Bevis’s allegations do not show that Dean posed a significant danger to Bevis or anyone else for personal injury based on his possession of a firearm. Under the limited allegations contained in her petition, the trial court erred by relying on the provision that it “may grant such relief as the court deems proper,” § 784.0485(5)(a), to include in the temporary stalking injunction provisions that infringed upon Dean’s constitutional right to keep and bear arms as provided for in the Florida Constitution. See Art. I, § 8, Fla. Const. Therefore, we reverse the temporary injunction to the extent that it prohibited Dean from possessing firearms and ammunition and ordered their surrender. We otherwise affirm the temporary injunction.
This case chronicles over a year long process concerning the seizure of one person’s property. In this case, a non-violent person who had their Second Amendment rights infringed upon. While the battle is not over for Dean, there are no reports of him breaking the injunction, so the issuance of a final restraining order is not likely. That does not change the fact he’s been deprived of this civil right. The opinion points out there are limitations to when and how a court may exercise their power to confiscate firearms, especially without proper cause.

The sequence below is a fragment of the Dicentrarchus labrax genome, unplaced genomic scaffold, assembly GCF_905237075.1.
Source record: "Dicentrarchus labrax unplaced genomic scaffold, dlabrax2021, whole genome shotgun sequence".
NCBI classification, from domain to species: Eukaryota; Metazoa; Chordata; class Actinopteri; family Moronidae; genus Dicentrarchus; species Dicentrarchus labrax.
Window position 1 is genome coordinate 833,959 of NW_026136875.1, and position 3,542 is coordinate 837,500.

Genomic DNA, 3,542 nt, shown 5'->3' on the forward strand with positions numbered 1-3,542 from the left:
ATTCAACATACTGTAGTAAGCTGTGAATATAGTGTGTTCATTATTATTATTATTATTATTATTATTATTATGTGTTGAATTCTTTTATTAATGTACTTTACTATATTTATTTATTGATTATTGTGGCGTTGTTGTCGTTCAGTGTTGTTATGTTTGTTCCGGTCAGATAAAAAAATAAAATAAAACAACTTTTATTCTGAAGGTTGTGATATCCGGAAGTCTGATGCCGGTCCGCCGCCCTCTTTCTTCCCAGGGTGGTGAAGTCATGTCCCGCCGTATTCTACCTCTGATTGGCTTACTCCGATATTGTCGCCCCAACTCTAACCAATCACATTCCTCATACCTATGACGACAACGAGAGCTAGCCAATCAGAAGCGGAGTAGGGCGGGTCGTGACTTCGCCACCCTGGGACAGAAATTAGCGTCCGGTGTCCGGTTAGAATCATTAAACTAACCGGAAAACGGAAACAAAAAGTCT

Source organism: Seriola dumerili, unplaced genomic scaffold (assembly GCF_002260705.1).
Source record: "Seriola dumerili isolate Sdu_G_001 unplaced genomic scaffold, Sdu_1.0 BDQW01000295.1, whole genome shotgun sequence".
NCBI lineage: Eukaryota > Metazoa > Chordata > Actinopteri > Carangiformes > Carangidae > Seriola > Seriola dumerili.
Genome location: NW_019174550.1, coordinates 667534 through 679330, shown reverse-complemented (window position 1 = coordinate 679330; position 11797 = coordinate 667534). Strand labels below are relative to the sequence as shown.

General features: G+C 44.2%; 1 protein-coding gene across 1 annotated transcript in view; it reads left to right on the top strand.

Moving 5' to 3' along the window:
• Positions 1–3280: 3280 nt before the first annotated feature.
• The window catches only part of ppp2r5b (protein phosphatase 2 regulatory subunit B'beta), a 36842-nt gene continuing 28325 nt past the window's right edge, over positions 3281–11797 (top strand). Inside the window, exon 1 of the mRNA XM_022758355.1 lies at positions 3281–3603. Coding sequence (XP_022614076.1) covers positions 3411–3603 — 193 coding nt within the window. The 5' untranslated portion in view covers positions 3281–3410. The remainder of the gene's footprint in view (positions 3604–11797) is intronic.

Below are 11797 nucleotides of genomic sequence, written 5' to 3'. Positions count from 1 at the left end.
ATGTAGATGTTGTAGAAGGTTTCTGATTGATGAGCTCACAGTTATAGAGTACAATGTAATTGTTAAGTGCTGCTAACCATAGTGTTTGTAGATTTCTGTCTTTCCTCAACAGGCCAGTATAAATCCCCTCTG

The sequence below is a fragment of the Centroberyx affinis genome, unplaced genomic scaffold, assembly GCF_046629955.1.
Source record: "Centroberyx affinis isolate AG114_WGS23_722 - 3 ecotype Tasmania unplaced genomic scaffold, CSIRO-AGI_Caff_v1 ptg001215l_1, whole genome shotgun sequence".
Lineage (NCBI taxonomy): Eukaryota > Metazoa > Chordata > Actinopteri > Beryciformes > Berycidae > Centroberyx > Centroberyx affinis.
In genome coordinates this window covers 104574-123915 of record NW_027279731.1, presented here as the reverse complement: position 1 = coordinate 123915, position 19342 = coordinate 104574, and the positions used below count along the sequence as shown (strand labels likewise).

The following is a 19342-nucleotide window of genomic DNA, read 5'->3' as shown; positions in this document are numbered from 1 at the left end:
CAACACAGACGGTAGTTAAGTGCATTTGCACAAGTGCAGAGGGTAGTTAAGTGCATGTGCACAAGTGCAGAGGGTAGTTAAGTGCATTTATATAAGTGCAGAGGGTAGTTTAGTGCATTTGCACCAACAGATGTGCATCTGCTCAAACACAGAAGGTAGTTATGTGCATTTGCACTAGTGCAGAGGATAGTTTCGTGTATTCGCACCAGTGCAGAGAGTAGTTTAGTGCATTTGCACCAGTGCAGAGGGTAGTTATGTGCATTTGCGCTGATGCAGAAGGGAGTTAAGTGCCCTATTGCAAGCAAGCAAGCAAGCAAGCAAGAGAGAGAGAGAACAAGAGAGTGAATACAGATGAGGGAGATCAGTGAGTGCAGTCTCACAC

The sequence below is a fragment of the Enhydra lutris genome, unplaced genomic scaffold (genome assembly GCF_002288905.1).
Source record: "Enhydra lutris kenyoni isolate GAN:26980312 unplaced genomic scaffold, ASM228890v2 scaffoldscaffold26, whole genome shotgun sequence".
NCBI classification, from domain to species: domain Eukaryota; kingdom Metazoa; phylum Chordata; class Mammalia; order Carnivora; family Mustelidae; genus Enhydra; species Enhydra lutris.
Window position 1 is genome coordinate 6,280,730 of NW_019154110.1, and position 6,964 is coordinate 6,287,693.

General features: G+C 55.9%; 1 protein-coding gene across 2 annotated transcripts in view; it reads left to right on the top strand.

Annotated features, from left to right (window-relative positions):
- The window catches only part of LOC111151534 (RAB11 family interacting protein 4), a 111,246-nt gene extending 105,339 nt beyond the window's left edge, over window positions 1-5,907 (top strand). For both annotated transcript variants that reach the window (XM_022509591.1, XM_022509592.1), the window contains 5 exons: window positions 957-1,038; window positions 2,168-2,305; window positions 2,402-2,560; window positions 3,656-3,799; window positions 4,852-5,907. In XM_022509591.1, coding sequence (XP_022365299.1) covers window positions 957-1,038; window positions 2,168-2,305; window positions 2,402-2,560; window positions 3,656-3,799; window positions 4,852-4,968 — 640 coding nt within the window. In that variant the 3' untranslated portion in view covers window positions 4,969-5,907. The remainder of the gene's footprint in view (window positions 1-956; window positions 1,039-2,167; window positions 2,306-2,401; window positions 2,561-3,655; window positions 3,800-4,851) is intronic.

I reached out to Dean’s attorney, Eric J. Friday to ask him his thoughts on the opinion:
This case shows the dangers when judges adopt an attitude of better safe than sorry and grant these temporary injunctions based on a 2 minute review of one side of the story. It also shows how easily a law intended to protect a person from the documented dangers of an obsessed would be romantic partner, can expand to being used as a weapon of revenge.
Legislators on a federal level seek to impose national “red flag” laws. There is legislation also introduced that would strip people of their Second Amendment right should they have a temporary restraining order levied against them on a federal level. None of these proposals will do anything to actually stop a violent act. What measures like these do is tie up people that are not intent on inflicting harm and allow the laws to become weapons. Those that are intent on murdering or inflicting harm will do so regardless of a piece of paper or firearm seizure, which has been shown time after time. Murder is already illegal.